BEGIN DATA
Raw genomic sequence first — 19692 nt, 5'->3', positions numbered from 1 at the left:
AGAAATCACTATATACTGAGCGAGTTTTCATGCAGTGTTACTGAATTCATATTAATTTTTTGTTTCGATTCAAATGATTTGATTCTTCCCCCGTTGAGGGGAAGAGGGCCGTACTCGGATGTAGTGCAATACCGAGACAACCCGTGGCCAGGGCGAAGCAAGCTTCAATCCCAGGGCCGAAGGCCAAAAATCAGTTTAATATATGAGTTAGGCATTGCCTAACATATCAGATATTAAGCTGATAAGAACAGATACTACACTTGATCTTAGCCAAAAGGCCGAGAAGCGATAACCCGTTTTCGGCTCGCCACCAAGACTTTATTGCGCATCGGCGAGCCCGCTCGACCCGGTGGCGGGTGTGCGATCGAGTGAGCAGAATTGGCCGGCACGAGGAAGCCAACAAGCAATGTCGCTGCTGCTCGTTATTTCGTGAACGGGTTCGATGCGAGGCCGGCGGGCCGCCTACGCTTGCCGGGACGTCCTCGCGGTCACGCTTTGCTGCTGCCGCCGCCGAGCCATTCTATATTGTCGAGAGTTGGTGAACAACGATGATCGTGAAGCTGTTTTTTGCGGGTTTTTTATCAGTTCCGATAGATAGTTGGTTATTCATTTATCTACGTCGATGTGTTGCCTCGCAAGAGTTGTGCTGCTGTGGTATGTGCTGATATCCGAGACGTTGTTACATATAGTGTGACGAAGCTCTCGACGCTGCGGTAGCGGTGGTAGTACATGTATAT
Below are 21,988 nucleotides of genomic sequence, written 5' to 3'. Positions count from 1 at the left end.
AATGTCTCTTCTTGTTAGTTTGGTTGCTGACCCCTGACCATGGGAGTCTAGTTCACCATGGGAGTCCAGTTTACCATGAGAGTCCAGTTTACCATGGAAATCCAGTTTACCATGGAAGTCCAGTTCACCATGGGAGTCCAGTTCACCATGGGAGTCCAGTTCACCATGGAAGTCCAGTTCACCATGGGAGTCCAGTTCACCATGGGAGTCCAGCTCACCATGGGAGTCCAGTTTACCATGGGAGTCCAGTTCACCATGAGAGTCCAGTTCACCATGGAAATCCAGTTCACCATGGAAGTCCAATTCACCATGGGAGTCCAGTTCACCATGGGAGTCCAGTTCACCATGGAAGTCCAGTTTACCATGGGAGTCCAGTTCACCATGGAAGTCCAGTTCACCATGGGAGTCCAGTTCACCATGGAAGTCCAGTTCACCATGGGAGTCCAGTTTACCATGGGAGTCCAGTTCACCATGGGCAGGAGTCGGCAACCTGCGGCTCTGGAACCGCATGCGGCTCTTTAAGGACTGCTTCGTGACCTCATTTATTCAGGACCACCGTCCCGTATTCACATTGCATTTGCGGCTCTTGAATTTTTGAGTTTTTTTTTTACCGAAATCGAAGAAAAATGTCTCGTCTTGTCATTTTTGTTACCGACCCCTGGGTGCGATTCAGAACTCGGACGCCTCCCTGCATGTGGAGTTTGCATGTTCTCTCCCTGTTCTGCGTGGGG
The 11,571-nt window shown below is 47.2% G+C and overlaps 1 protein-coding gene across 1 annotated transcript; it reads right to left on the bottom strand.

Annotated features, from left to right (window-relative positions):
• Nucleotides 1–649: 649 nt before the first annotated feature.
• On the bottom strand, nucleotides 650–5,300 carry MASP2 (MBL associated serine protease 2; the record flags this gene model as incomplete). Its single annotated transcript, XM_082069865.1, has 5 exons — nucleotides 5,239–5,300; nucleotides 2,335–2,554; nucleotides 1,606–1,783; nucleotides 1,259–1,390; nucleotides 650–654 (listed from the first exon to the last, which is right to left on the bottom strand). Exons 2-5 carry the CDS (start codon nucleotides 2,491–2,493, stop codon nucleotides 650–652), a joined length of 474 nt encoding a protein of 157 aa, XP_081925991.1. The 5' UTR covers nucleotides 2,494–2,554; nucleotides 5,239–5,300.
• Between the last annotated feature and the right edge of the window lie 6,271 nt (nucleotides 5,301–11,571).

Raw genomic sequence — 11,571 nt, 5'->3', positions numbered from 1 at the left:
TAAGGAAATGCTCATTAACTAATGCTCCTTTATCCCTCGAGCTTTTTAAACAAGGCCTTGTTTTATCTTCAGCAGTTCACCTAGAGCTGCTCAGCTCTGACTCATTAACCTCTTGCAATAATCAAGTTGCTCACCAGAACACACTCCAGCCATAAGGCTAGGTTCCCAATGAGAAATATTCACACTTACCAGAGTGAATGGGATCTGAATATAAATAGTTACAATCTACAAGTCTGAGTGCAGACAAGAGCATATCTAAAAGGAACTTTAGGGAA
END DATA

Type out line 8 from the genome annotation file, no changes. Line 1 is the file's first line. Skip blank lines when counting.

• On the bottom strand, nucleotides 650–5,300 carry MASP2 (MBL associated serine protease 2; the record flags this gene model as incomplete). Its single annotated transcript, XM_082069865.1, has 5 exons — nucleotides 5,239–5,300; nucleotides 2,335–2,554; nucleotides 1,606–1,783; nucleotides 1,259–1,390; nucleotides 650–654 (listed from the first exon to the last, which is right to left on the bottom strand). Exons 2-5 carry the CDS (start codon nucleotides 2,491–2,493, stop codon nucleotides 650–652), a joined length of 474 nt encoding a protein of 157 aa, XP_081925991.1. The 5' UTR covers nucleotides 2,494–2,554; nucleotides 5,239–5,300.